Forget the ‘haters’, ahem, ‘people who don’t like other people who cycle’ and start a positive conversation – between people. Between equals.

The Bike Shop that Time Forgot

Last summer a friend inherited a long abandoned bike shop/garage/carpentry/metals shop/blacksmith and invited my father-in-law and myself to take what we wanted before he dumped the lot.

Main workshop view 1

Main workshop view 1

The place was huge.  No electricity.  No safety warnings.  Piles of tools, canisters, toolboxes brimming with hardware and unknown treasures perhaps?

Main workshop view 2

Main workshop view 2

Main workshop view 3

Main workshop view 3

I was very glad I brought my iPhone and my work gloves.  Everything seemed to have a layer of vintage sawdust and dirt.  Rusty nails protruding at every corner of the shop reminded me to let my eyes adjust to the darkness.

The owner seemed to have been multi-talented but very unorganised.  Metal forging tools mixed in with motor and bicycle tools and carpentry stock.  My father-in-law is quite the handy man too and he was also having a good rummage around for tools and hardware. We looked at the mezzanine just above us and wondered what surprises might wait for us up there but the rickety old ladder and skeleton floorboard make us consider otherwise. Count your blessings Steve, we’re lucky enough to have been invited this far to help ourselves to whatever we fancied.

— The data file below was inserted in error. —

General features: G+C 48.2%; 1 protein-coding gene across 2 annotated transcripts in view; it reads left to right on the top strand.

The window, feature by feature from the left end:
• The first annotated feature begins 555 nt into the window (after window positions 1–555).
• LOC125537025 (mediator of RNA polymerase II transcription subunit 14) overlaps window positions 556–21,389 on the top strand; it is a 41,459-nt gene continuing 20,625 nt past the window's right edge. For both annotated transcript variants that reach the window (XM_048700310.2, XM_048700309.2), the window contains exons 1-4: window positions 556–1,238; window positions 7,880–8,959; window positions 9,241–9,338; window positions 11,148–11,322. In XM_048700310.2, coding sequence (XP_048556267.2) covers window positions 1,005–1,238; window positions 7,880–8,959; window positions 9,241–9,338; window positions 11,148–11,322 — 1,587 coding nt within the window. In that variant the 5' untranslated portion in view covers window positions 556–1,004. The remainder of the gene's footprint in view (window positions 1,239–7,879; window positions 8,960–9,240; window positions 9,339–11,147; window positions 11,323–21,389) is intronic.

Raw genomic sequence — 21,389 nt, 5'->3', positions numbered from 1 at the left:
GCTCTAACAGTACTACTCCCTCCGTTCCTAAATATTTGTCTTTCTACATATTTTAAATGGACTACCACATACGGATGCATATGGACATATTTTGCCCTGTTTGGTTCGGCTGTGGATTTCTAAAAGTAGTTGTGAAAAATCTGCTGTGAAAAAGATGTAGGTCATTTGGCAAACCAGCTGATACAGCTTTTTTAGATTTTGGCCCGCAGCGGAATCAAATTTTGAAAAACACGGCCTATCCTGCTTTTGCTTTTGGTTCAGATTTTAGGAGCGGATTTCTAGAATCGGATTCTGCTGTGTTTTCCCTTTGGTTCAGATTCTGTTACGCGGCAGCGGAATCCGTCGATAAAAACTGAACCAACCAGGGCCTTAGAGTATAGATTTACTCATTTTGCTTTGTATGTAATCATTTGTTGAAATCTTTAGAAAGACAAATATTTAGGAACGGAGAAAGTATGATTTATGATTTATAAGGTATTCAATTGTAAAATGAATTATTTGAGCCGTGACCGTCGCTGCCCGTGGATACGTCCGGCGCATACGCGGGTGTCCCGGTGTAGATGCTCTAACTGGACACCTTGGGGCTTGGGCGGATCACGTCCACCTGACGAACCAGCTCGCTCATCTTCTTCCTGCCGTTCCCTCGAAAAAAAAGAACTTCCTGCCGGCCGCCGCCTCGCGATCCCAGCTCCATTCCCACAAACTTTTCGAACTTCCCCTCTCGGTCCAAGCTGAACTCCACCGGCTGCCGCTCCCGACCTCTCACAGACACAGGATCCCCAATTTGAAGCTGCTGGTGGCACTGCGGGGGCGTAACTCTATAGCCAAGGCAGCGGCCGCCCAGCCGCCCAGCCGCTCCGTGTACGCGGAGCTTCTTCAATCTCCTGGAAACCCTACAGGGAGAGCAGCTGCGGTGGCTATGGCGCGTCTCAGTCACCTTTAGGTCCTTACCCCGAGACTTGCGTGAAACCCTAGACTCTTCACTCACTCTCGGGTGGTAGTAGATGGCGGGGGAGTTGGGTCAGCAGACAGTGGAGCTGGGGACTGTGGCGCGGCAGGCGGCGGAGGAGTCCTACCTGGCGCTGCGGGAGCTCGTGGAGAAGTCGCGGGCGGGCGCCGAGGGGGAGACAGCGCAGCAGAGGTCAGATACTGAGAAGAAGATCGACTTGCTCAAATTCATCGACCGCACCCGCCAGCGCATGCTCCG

On the drive over I imagined finding NOS Gitane or MASI frames, I would have been delighted with a nice PX10 or a Motobecane, or perhaps pristine Campagnolo C-Record or Mavic SSC groupsets in their boxes by the pallet?  This was the view that greeted us when we arrived…ulp.

Carpentry stock

Carpentry stock

Where the main workshop was dim and greasy/dusty, the courtyard was overgrown with metre high weeds.  Car parts here, bathtub there, pile of old doors by the side, I spotted a bike and then the fun began…

Young girl's bicycle 24" wheels single speed

Young girl’s bicycle 24″ wheels single speed

This is a small part of bike related hardware that I could rescue. It was a real time capsule, fit for any bike museum. I have another 40 kilos of saddles, cranks and mud guard to sort through when I get a chance.

Le Parisien - I cannot find any information about this brand.  Perhaps it was a relabelled own brand?

Le Parisien – I cannot find any information about this brand. Perhaps it was a relabelled own brand?

ITM handlebars

ITM handlebars

atac stem 70mm

atac stem 70mm

small 'afa' toe clip

small ‘afa’ toe clip

small 'Ganolo' toe clip

small ‘Ganolo’ toe clip